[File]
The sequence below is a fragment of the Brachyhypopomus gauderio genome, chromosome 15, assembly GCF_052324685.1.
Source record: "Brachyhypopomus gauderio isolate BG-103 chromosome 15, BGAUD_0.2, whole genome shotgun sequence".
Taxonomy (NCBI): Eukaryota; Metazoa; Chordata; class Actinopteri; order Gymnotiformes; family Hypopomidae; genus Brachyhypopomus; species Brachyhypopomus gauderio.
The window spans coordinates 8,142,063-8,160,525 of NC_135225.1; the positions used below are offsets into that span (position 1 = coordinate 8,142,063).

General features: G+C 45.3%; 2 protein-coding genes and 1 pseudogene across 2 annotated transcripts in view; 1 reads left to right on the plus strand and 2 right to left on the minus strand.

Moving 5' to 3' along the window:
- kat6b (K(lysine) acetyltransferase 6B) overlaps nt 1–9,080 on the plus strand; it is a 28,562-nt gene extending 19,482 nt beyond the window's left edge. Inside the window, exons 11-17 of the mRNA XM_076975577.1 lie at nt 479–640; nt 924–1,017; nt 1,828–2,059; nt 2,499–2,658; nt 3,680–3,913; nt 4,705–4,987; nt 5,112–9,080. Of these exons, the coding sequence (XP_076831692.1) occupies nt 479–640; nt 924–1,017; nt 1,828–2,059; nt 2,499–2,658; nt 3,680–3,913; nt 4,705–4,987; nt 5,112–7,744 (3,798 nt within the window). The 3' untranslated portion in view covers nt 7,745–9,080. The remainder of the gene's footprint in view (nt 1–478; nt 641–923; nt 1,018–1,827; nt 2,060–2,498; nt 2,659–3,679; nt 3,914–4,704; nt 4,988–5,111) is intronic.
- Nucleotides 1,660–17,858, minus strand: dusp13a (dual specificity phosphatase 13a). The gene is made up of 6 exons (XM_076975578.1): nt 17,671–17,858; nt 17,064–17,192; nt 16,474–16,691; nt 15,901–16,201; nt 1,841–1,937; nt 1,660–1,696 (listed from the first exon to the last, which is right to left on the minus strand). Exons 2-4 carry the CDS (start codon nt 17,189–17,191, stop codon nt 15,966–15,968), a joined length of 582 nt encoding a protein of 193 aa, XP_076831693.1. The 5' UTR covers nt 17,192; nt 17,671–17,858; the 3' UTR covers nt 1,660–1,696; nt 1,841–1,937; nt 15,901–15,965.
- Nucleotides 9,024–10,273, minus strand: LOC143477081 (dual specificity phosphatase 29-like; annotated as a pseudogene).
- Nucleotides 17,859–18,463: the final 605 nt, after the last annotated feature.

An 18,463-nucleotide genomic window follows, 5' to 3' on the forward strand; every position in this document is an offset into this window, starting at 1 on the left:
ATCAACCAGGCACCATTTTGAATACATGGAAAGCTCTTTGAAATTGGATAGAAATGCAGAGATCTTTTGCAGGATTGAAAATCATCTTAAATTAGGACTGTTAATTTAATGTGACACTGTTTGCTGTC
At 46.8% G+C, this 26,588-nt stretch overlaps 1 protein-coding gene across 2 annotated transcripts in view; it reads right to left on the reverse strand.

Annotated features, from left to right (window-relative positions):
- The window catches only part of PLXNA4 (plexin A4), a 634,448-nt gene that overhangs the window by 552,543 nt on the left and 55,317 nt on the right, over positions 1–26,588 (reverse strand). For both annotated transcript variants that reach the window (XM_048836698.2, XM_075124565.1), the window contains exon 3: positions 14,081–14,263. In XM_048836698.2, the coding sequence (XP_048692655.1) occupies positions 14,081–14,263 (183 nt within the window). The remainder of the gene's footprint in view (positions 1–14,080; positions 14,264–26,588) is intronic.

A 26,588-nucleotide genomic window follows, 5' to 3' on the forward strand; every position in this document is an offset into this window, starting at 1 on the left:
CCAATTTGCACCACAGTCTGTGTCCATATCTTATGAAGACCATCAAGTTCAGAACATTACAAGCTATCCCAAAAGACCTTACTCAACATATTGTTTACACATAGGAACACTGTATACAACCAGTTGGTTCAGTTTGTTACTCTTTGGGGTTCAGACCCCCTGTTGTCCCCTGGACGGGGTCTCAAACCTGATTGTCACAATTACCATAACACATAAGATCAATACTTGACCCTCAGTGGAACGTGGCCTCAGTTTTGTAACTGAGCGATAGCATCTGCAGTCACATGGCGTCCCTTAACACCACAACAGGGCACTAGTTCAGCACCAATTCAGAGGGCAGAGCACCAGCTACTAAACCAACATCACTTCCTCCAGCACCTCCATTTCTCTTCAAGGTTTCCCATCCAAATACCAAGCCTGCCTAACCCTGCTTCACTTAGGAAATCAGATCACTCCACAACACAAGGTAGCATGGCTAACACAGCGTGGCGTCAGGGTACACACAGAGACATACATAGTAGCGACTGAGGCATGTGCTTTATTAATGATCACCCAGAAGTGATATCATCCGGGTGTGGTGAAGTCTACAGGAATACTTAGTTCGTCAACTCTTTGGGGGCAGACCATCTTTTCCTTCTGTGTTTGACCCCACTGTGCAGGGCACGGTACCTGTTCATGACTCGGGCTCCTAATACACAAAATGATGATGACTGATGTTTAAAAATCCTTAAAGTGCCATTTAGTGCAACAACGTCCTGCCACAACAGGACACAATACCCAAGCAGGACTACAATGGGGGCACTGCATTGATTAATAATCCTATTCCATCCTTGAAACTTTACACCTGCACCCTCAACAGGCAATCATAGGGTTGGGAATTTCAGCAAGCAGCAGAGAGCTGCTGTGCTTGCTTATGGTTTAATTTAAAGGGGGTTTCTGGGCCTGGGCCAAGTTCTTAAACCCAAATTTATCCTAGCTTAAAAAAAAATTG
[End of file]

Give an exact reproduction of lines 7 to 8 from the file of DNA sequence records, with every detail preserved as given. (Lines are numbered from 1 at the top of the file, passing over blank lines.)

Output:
- kat6b (K(lysine) acetyltransferase 6B) overlaps nt 1–9,080 on the plus strand; it is a 28,562-nt gene extending 19,482 nt beyond the window's left edge. Inside the window, exons 11-17 of the mRNA XM_076975577.1 lie at nt 479–640; nt 924–1,017; nt 1,828–2,059; nt 2,499–2,658; nt 3,680–3,913; nt 4,705–4,987; nt 5,112–9,080. Of these exons, the coding sequence (XP_076831692.1) occupies nt 479–640; nt 924–1,017; nt 1,828–2,059; nt 2,499–2,658; nt 3,680–3,913; nt 4,705–4,987; nt 5,112–7,744 (3,798 nt within the window). The 3' untranslated portion in view covers nt 7,745–9,080. The remainder of the gene's footprint in view (nt 1–478; nt 641–923; nt 1,018–1,827; nt 2,060–2,498; nt 2,659–3,679; nt 3,914–4,704; nt 4,988–5,111) is intronic.
- Nucleotides 1,660–17,858, minus strand: dusp13a (dual specificity phosphatase 13a). The gene is made up of 6 exons (XM_076975578.1): nt 17,671–17,858; nt 17,064–17,192; nt 16,474–16,691; nt 15,901–16,201; nt 1,841–1,937; nt 1,660–1,696 (listed from the first exon to the last, which is right to left on the minus strand). Exons 2-4 carry the CDS (start codon nt 17,189–17,191, stop codon nt 15,966–15,968), a joined length of 582 nt encoding a protein of 193 aa, XP_076831693.1. The 5' UTR covers nt 17,192; nt 17,671–17,858; the 3' UTR covers nt 1,660–1,696; nt 1,841–1,937; nt 15,901–15,965.